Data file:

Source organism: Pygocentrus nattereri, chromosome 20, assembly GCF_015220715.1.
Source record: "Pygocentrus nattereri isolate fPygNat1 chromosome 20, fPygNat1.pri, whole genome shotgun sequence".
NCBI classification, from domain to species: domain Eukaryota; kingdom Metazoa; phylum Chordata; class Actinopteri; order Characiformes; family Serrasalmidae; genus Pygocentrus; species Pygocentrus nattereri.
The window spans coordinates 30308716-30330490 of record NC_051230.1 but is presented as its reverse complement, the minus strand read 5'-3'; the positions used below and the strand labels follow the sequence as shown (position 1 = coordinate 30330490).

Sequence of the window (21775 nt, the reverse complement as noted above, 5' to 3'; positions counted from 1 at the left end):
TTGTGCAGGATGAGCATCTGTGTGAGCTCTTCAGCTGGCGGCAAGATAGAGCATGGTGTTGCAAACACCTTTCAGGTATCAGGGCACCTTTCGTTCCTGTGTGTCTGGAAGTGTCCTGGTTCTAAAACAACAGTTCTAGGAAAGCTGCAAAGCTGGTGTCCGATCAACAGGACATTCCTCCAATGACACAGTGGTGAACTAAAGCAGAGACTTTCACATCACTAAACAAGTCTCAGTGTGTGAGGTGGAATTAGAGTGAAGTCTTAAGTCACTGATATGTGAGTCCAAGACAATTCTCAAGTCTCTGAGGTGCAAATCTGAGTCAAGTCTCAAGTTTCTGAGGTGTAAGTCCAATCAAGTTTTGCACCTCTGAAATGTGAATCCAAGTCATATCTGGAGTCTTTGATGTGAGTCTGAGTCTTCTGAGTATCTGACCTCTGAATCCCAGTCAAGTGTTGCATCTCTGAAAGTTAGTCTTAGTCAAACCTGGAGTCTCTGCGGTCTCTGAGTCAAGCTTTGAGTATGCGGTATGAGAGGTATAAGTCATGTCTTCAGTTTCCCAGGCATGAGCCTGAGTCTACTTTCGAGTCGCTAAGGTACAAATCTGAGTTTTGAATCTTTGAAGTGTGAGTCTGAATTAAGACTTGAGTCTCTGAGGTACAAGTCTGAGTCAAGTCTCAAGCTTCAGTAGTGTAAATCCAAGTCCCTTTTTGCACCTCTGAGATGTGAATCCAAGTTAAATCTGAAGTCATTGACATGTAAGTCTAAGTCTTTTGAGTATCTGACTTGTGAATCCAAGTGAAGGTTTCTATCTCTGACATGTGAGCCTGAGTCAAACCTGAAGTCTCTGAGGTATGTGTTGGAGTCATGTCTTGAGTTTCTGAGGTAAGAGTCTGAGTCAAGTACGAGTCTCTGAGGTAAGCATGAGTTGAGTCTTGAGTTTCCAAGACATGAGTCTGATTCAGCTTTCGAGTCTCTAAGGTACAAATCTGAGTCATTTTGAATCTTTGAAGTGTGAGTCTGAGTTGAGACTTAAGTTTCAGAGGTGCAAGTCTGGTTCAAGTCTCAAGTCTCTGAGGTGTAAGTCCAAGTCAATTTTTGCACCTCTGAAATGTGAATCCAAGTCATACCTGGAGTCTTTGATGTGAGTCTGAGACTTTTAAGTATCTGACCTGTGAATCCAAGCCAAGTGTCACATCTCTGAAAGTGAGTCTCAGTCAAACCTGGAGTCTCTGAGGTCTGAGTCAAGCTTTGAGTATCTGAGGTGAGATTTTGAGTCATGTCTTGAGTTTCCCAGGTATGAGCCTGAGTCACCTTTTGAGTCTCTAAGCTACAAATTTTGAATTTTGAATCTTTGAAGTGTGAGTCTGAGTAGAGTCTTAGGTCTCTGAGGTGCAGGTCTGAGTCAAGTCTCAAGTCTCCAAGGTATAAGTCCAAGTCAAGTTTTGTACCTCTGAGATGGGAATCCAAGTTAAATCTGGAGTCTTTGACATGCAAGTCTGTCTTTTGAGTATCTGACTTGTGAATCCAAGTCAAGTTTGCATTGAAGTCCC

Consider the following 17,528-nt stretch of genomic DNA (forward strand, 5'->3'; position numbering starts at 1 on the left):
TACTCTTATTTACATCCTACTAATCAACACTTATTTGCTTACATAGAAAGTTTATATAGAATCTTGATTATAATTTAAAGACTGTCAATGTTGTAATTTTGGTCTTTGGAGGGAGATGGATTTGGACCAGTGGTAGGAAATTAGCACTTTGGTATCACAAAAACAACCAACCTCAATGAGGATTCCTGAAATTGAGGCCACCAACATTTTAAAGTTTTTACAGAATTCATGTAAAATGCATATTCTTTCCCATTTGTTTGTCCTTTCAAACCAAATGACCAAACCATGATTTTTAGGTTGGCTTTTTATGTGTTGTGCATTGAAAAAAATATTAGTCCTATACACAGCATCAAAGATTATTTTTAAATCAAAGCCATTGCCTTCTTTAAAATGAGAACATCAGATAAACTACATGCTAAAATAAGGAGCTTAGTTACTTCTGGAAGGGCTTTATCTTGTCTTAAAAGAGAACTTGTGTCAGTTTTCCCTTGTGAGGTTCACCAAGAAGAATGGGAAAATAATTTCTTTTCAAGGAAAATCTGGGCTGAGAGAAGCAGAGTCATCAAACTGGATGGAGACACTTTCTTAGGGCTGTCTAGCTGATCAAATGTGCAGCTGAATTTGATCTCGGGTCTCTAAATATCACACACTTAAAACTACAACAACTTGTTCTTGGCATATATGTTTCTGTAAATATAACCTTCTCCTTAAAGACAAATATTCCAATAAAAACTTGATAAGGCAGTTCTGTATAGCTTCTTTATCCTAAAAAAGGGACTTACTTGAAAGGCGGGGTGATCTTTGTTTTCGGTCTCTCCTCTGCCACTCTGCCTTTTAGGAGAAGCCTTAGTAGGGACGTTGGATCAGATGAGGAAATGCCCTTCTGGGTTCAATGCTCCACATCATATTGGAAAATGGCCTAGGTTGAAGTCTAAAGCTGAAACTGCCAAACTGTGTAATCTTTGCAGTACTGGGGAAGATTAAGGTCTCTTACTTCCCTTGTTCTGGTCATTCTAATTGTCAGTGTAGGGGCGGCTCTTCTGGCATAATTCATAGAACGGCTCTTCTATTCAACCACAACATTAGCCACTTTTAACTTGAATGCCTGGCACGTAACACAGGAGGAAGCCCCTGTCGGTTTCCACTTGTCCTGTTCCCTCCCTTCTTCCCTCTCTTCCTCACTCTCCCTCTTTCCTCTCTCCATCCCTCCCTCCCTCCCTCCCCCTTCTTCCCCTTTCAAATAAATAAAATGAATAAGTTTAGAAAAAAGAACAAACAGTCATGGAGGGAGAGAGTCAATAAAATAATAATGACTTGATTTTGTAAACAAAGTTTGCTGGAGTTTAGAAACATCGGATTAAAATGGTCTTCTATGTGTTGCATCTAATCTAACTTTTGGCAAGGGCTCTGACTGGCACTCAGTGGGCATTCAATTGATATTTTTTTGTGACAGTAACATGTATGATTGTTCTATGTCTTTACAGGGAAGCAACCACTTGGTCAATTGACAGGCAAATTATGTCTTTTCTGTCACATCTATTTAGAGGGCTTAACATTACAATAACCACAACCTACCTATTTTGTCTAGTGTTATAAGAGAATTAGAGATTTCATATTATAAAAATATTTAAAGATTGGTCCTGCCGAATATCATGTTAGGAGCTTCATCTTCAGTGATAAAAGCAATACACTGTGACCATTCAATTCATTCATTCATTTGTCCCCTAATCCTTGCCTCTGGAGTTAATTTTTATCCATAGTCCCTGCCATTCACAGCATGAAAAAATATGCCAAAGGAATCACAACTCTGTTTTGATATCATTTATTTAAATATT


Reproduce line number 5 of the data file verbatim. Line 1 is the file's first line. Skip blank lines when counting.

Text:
Sequence of the window (21775 nt, the reverse complement as noted above, 5' to 3'; positions counted from 1 at the left end):